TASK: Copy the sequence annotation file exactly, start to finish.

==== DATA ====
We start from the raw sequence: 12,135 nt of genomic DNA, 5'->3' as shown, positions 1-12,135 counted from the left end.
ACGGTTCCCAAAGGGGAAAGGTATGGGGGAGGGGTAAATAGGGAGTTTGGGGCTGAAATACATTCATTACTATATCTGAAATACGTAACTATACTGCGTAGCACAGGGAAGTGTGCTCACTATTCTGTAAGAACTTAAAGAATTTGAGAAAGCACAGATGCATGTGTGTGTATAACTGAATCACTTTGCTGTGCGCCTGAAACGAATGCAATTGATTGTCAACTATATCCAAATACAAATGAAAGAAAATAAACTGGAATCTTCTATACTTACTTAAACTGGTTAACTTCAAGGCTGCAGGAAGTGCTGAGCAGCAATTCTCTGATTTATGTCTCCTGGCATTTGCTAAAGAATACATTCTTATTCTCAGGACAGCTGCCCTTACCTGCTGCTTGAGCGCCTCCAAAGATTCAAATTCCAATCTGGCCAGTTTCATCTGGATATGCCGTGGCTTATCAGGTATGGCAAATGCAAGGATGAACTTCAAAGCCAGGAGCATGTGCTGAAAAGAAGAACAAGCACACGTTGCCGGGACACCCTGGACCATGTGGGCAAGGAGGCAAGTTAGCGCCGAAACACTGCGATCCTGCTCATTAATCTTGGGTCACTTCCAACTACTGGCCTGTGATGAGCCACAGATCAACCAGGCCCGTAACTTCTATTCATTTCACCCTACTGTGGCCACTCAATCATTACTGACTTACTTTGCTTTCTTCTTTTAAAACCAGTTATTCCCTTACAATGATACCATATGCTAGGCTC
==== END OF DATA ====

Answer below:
We start from the raw sequence: 12,135 nt of genomic DNA, 5'->3' as shown, positions 1-12,135 counted from the left end.
ACGGTTCCCAAAGGGGAAAGGTATGGGGGAGGGGTAAATAGGGAGTTTGGGGCTGAAATACATTCATTACTATATCTGAAATACGTAACTATACTGCGTAGCACAGGGAAGTGTGCTCACTATTCTGTAAGAACTTAAAGAATTTGAGAAAGCACAGATGCATGTGTGTGTATAACTGAATCACTTTGCTGTGCGCCTGAAACGAATGCAATTGATTGTCAACTATATCCAAATACAAATGAAAGAAAATAAACTGGAATCTTCTATACTTACTTAAACTGGTTAACTTCAAGGCTGCAGGAAGTGCTGAGCAGCAATTCTCTGATTTATGTCTCCTGGCATTTGCTAAAGAATACATTCTTATTCTCAGGACAGCTGCCCTTACCTGCTGCTTGAGCGCCTCCAAAGATTCAAATTCCAATCTGGCCAGTTTCATCTGGATATGCCGTGGCTTATCAGGTATGGCAAATGCAAGGATGAACTTCAAAGCCAGGAGCATGTGCTGAAAAGAAGAACAAGCACACGTTGCCGGGACACCCTGGACCATGTGGGCAAGGAGGCAAGTTAGCGCCGAAACACTGCGATCCTGCTCATTAATCTTGGGTCACTTCCAACTACTGGCCTGTGATGAGCCACAGATCAACCAGGCCCGTAACTTCTATTCATTTCACCCTACTGTGGCCACTCAATCATTACTGACTTACTTTGCTTTCTTCTTTTAAAACCAGTTATTCCCTTACAATGATACCATATGCTAGGCTC